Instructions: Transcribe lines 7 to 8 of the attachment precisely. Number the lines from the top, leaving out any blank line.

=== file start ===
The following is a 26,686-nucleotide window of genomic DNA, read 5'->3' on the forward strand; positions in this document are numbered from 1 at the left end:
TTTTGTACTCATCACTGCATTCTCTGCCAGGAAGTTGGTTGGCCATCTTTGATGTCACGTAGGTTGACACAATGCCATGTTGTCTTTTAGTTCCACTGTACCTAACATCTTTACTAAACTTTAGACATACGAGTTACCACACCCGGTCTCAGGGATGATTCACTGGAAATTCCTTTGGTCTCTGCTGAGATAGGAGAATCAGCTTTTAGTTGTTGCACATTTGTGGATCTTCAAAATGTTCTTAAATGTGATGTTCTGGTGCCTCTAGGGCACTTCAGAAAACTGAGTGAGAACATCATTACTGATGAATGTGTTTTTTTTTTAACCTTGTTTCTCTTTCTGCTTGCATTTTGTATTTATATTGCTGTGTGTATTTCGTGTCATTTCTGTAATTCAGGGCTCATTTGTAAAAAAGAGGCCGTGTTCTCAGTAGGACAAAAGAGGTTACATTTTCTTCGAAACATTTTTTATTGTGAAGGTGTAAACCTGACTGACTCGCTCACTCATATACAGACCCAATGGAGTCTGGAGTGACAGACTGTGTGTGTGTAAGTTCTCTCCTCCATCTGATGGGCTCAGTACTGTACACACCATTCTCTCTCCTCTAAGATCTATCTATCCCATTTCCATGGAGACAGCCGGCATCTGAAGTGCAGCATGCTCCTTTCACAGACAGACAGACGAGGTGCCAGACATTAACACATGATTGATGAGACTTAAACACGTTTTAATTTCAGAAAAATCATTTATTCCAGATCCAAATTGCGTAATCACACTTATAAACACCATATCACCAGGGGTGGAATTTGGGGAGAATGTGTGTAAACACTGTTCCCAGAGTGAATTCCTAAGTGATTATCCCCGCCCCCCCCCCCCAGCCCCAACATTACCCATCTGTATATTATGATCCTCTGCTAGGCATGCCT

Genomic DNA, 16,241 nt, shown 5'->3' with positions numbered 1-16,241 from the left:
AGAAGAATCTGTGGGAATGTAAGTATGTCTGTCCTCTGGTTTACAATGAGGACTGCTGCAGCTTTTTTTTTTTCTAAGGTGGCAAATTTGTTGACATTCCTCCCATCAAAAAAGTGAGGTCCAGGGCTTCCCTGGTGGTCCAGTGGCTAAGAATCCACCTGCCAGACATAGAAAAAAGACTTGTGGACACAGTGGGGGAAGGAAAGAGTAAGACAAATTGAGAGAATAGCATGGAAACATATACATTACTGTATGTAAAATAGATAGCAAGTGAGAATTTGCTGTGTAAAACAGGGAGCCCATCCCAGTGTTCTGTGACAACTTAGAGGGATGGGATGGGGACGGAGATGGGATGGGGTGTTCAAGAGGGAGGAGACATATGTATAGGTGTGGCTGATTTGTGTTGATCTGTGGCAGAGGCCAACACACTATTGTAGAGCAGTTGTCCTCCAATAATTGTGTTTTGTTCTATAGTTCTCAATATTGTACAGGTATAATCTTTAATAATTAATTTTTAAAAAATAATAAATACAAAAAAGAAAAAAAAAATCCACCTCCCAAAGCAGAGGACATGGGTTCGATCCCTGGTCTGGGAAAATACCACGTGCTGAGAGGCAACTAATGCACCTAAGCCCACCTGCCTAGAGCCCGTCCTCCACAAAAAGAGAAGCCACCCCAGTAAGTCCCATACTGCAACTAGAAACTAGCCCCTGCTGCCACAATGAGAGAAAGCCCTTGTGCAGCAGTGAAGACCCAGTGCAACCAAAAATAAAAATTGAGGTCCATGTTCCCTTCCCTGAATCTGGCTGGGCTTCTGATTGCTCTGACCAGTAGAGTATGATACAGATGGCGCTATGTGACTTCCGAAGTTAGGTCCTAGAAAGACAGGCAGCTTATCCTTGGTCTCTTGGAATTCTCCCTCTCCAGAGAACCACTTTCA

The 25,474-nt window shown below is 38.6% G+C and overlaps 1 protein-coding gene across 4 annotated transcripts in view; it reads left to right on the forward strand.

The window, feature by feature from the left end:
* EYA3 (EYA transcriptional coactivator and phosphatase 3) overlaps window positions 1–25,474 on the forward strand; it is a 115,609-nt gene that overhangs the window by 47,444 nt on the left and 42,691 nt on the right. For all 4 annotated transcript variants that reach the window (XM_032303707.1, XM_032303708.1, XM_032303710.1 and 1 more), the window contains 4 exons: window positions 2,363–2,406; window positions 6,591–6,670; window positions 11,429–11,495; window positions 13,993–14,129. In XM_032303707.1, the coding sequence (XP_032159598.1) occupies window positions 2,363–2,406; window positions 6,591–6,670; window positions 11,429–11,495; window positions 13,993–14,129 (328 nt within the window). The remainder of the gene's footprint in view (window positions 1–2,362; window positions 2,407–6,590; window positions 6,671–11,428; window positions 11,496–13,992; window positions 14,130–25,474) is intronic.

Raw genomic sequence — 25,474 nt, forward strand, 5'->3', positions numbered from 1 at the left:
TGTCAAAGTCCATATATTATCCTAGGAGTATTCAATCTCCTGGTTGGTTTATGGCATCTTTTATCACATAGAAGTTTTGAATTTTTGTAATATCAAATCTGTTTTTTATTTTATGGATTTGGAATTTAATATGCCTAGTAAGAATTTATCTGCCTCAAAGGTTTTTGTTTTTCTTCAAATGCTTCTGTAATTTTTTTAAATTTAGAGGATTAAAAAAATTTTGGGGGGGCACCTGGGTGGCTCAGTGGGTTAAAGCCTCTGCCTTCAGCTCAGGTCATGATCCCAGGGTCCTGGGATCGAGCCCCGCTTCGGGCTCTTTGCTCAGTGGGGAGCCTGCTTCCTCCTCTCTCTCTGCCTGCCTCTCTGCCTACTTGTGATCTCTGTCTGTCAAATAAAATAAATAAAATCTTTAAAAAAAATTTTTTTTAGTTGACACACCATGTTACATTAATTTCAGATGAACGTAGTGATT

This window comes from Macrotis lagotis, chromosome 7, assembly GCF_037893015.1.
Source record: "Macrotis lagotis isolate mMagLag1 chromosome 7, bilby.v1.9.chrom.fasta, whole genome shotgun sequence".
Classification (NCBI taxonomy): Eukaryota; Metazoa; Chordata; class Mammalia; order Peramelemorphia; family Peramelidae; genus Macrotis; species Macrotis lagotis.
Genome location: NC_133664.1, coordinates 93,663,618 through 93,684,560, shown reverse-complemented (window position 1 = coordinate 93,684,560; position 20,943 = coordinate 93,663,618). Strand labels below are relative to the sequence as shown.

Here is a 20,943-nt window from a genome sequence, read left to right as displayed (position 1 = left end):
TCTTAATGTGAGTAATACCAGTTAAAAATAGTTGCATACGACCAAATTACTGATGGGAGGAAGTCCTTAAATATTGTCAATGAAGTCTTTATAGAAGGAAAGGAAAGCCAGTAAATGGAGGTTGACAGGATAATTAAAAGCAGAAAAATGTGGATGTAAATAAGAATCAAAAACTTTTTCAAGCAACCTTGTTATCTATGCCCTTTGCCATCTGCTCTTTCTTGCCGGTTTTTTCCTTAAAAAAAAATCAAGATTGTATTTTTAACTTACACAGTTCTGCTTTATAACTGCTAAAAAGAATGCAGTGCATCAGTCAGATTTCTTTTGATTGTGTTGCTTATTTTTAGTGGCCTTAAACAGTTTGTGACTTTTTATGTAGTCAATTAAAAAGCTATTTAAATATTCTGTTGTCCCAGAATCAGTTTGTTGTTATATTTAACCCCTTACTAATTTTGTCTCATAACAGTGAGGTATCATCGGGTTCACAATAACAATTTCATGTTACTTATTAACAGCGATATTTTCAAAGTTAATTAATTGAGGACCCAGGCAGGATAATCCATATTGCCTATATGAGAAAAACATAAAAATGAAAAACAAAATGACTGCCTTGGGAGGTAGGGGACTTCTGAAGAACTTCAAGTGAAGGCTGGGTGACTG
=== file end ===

* EYA3 (EYA transcriptional coactivator and phosphatase 3) overlaps window positions 1–25,474 on the forward strand; it is a 115,609-nt gene that overhangs the window by 47,444 nt on the left and 42,691 nt on the right. For all 4 annotated transcript variants that reach the window (XM_032303707.1, XM_032303708.1, XM_032303710.1 and 1 more), the window contains 4 exons: window positions 2,363–2,406; window positions 6,591–6,670; window positions 11,429–11,495; window positions 13,993–14,129. In XM_032303707.1, the coding sequence (XP_032159598.1) occupies window positions 2,363–2,406; window positions 6,591–6,670; window positions 11,429–11,495; window positions 13,993–14,129 (328 nt within the window). The remainder of the gene's footprint in view (window positions 1–2,362; window positions 2,407–6,590; window positions 6,671–11,428; window positions 11,496–13,992; window positions 14,130–25,474) is intronic.

Raw genomic sequence — 25,474 nt, forward strand, 5'->3', positions numbered from 1 at the left: